Laura Brown
Photography by
Bjorn Iooss

Styling by Julie Ragolia at Jed Root. Hair by Shin Arima at Frank Reps. Makeup by Asami Matsuda at ArtList. Photographer’s assistant: Zenith Richards. Stylist’s assistant: Melissa Yates.


My goddaughter Odessa came to stay with me in New York last September, right after the Toronto Film Festival. It was so right after the festival that she arrived in full red-carpet makeup, sitting on my couch and pulling off her false eyelashes (with many yelps) while I unhelpfully videoed her and laughed. She slept on an air mattress in my living room for a week.

Odessa is an actress—an actress who is, they say, about to become a big star. The next big star out of Australia who isn’t part of the Hemsworth family. She has two films coming out this year, Looking for Grace and The Daughter—starring alongside such luminaries as Geoffrey Rush, Sam Neill, and Miranda Otto. And she’s getting rave reviews.

By the time this piece comes out, Dess will be eighteen. I remember the day her mother Rachel texted me to ask if I would be her godmother. It was 1998 and I was sitting on the top level of a London bus. I was twenty-four and about as far away from godmother material as you could get. I guess Rachel thought I could be of some use, eventually.

Now, all godmothers are rightfully nepotistic, but I like to think I have a little more perspective. For Odessa’s entire life, apart from two years of it, I have lived in another country. So I’ve seen her with some degree of remove. She’s beautiful, for sure, but she has a presence, a strange blend of maturity and hippiedom. And she knows herself. Hollywood has been all over her, but she’s taking her time, electing to keep working in Australia until she’s “ready.”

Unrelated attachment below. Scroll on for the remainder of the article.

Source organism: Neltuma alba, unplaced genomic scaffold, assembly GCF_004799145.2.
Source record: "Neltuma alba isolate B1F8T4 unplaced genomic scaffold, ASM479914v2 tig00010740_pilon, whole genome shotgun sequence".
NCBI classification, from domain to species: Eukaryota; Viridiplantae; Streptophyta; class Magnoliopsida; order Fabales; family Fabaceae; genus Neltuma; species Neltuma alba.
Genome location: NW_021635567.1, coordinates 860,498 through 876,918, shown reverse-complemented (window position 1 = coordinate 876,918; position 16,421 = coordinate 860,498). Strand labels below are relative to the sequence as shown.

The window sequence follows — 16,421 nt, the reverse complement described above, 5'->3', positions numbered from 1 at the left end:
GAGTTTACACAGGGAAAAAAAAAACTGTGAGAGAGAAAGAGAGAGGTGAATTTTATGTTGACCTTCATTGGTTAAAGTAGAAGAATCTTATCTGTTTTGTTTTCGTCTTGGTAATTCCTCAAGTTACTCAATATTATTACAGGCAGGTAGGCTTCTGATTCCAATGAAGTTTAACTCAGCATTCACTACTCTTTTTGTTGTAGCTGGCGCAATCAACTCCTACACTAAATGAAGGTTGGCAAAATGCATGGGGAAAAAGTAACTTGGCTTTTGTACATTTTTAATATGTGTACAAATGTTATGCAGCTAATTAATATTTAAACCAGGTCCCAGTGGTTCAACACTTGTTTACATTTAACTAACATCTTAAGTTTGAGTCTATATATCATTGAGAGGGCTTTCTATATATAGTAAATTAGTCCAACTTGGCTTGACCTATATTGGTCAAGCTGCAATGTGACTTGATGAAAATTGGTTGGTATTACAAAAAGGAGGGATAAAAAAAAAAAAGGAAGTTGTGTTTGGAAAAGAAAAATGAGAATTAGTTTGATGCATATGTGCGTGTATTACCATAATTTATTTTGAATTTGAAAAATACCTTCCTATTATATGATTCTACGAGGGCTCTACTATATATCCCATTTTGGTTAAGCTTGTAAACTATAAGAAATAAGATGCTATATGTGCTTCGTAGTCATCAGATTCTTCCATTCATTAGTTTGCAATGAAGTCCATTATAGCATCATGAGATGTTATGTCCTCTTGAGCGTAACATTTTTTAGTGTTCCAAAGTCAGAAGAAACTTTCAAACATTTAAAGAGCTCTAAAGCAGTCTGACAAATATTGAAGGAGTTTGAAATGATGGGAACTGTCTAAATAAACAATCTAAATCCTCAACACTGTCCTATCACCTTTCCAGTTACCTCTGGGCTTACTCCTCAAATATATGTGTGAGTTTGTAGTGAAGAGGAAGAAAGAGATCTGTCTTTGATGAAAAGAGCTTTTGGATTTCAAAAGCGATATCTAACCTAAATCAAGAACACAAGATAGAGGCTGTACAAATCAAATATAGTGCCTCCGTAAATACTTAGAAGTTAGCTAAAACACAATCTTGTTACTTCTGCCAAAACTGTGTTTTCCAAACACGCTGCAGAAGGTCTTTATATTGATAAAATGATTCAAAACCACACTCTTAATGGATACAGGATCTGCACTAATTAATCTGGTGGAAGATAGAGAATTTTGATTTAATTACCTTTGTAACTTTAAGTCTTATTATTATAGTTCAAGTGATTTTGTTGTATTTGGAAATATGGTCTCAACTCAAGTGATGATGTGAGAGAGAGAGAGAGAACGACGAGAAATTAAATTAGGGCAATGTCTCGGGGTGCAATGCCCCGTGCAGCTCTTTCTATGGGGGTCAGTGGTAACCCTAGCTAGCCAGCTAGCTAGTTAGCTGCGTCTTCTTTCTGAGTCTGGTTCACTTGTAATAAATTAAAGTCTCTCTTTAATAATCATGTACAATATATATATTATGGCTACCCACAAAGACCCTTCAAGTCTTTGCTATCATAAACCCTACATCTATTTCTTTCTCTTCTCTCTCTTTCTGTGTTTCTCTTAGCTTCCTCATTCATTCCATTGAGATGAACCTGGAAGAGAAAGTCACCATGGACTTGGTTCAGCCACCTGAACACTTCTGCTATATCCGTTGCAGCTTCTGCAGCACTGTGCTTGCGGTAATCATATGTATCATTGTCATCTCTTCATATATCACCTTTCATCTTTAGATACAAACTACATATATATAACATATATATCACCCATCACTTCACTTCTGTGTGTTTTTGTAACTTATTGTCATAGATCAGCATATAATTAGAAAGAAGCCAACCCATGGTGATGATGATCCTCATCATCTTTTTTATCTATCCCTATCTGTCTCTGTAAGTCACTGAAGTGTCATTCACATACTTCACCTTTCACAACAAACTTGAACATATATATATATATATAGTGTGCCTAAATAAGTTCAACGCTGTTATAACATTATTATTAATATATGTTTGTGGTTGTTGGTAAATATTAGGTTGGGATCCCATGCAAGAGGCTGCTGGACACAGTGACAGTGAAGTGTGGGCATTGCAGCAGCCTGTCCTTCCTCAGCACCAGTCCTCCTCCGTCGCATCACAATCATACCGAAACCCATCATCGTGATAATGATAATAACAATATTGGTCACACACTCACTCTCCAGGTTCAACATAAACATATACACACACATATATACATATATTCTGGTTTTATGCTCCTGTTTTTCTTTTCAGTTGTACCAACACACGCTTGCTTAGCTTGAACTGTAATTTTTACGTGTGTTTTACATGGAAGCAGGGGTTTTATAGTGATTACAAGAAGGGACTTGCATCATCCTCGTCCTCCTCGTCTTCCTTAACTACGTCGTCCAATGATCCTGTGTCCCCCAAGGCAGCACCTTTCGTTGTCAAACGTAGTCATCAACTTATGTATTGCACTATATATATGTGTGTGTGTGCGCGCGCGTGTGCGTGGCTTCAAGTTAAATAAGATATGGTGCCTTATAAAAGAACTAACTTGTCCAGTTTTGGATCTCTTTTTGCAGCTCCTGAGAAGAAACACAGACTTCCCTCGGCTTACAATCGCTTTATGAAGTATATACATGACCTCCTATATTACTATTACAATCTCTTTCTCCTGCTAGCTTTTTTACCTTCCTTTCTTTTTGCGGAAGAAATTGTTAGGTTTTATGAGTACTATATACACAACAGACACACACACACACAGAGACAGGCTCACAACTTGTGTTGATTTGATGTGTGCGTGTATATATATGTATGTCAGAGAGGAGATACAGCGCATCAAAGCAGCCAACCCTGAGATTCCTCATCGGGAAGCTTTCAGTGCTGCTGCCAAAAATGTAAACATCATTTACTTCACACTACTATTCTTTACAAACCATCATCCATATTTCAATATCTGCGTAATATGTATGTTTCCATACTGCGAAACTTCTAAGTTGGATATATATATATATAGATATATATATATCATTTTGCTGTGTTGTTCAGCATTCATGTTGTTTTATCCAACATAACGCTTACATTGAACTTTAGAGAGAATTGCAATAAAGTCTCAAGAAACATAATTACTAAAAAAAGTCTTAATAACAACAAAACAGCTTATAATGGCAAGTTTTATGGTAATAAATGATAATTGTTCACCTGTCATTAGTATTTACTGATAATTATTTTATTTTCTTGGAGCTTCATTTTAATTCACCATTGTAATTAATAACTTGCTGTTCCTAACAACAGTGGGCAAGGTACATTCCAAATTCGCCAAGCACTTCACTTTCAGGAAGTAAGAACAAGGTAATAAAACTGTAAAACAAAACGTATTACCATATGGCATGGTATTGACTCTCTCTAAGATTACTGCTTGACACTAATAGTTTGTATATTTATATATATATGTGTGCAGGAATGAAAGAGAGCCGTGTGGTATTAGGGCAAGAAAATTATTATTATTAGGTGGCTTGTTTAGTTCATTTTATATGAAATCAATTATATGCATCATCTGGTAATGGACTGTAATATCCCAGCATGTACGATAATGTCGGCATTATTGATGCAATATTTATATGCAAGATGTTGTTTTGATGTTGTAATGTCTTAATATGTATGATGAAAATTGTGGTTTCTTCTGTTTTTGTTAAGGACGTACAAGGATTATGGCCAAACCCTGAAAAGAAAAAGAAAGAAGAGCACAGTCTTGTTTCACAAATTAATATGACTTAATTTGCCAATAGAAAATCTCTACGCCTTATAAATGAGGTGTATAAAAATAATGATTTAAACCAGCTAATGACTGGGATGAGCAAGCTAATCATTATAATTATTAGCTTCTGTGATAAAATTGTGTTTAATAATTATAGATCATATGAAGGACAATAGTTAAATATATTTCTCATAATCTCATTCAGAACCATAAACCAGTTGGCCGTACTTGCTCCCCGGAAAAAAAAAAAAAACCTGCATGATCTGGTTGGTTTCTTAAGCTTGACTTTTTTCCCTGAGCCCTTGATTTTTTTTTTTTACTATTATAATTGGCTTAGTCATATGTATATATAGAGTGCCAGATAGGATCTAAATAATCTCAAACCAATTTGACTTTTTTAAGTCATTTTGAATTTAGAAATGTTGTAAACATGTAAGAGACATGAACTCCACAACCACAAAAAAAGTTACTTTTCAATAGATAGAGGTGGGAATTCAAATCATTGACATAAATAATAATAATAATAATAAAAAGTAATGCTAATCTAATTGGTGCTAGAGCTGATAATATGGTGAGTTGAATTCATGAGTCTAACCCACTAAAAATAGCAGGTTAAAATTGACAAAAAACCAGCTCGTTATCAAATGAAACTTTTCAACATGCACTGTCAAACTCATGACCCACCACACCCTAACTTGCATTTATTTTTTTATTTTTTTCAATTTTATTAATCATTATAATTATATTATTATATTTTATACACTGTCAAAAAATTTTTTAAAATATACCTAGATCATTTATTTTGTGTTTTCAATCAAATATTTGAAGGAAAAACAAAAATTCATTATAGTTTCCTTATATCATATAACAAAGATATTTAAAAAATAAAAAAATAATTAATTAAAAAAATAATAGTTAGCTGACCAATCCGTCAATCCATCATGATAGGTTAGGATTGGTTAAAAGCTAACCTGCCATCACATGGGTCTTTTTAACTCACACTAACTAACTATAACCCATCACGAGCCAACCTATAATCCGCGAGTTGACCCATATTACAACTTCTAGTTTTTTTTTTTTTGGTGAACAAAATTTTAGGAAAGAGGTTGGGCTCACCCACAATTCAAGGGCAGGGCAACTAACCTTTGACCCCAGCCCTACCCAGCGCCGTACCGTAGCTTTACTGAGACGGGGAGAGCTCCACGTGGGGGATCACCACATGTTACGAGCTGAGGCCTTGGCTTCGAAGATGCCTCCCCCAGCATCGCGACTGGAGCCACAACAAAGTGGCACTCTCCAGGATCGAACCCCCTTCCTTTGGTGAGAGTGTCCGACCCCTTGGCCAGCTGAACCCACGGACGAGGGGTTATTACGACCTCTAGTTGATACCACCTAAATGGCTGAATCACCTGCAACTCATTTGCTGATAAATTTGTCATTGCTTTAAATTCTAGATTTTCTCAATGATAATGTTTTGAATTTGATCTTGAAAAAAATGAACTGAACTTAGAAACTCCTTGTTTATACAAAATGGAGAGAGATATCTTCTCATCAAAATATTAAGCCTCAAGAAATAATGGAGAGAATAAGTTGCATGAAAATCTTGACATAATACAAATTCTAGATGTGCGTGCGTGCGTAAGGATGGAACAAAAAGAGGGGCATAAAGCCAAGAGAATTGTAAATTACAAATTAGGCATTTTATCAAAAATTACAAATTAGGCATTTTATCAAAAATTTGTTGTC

And on that day, she’ll be too fancy for me and my air mattress. But I’ll have it for her anyway.

Laura Brown: You’re up and at ‘em—what are you doing?
Odessa Young: I’m not up and at ‘em, but I’m still awake.
Are you lying down?
I’m in bed.
I’m in bed too. I’m just lying on a bed.
I’m in it.
Oh, you’re in it? See, that’s the secret to your success. You just immerse yourself.
Exactly. I’m in it—it’s all or nothing.
I’ve got so much to learn from you.
You should be telling yourself. You’re great!
You’re great. [Laughs] When are you doing this workshop, the weird screaming one?
It’s a drama workshop. It’s not the screaming one. I did the screaming one two weeks ago.
We’ve moved on from the trauma.
I’m onto another technique apart from screaming.
Oh, what’s this technique?
She’s Meisner.
Meisner—look at you, you’re so serious. Are you so serious about your craft?
I’m a serious actor, you know. I am the serious actor. [Laughs]
I think you are! I mean, you are almost eighteen.
It’s ridiculous, isn’t it?
Can you imagine, when you turn eighteen, how serious you’re going to get?
I’m going to get the lines under my eyes, that’s how serious it’s going to be. [Laughs]
Ha! Don’t worry, I’ll get you some SK-II. You’re not allowed to age. No, you have to stay this age now.
No, I know.
We’re going to cryogenically freeze you, like, “Hey, this is Odessa Young, she’s a hot, young thing.”
Have you done it?
No, I don’t want to. Is it good?
Yeah, I didn’t enjoy it. The only thing that I enjoyed about it was I could play Springsteen in the little chamber.
Because you have the musical taste of a fifty-year-old man, which I commend you on. [Laughs]
Pretty much!